The Wine Curmudgeon likes Beaujolais nouveau. It’s cheap and food friendly, which covers a lot of territory.
But, over the last four years, it has been sadly inconsistent: Crummy vintages in 2004 and 2005, a good vintage in 2006, and now this mediocre 2007 entry from the Emperor of Nouveau, Georges Deboeuf ($10).
Nouveau should smell almost like grape juice, and taste fruity and refreshing without any tannins at all — all without being sweet. This Deboeuf smells grapey enough, but it tastes thin, with very little fruitiness. It’s as if the grapes were picked too soon, before the flavors had developed.
The Wine Curmudgeon has a deep, dark guilty secret. It ?s dessert wine ? sweet, rich, luscious, and often pricey dessert wine.
In those respects, it is frequently everything that drives me crazy about the wine business. But dessert wine almost always gets the benefit of my doubt, because it is that much fun to drink. Pour a glass after a dinner, sniff it, swirl it around in the glass, and sip it. More often than not, it caps off the evening without recourse to over-chocolated desserts, the current chef-fusion-fruit concoction or whatever form of cheesecake is making the rounds.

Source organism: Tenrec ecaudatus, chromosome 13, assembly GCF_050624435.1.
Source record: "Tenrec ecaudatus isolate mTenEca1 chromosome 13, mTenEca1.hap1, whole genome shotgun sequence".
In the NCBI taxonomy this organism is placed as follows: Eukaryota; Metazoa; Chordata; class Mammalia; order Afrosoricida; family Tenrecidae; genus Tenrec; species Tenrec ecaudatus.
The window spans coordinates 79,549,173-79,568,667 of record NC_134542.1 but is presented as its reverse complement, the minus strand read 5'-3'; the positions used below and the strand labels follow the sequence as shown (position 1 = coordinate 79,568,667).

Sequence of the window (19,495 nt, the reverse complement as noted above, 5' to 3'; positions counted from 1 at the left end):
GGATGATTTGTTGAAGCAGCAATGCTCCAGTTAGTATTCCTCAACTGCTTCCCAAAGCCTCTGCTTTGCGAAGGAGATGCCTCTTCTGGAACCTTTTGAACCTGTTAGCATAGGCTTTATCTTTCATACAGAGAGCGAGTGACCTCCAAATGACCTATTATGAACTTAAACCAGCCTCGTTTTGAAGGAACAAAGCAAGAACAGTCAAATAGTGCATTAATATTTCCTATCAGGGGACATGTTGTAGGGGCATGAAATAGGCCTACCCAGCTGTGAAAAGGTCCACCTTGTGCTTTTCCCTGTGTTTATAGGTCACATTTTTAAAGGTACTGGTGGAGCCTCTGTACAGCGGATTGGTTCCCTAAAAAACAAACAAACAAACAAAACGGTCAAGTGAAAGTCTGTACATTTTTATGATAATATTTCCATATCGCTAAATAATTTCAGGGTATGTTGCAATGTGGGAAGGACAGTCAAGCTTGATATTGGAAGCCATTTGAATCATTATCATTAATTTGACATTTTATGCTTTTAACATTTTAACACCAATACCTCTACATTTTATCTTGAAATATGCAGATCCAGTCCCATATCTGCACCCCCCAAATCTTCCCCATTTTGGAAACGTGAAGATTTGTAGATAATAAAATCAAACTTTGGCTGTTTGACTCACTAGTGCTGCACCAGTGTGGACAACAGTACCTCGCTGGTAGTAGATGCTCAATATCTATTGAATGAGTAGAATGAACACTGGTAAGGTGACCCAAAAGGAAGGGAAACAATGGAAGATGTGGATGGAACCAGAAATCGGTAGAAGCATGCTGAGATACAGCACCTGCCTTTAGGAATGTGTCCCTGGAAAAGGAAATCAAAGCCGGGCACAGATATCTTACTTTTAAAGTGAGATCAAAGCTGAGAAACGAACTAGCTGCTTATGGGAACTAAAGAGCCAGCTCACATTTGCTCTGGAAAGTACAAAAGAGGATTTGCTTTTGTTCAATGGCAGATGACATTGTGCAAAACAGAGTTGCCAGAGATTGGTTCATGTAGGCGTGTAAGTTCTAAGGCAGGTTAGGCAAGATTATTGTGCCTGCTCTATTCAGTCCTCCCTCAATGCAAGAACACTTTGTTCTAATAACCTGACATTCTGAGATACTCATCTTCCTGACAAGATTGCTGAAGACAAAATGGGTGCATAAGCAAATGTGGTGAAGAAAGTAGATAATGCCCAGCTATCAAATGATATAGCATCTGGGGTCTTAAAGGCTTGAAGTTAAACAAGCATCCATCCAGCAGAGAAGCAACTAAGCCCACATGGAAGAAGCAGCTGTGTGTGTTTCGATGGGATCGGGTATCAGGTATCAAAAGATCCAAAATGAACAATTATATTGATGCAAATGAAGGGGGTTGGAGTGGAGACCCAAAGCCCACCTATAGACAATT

Dessert wines come in a variety of flavors and styles. Some are made with fruit other than grapes, some are sparkling, and some use grapes that have frozen on the vines. (There are also cognacs, ports, sherries and Madeiras, but we’ll worry about those some other time.)
Ask foreign winemakers what their biggest problem is, and the answer is almost always the same: the historically weak U.S. dollar. ?We ?re getting absolutely slagged, ? says Hugh Hamilton, an Australian whose brands include Hugh Hamilton and Jim Jim.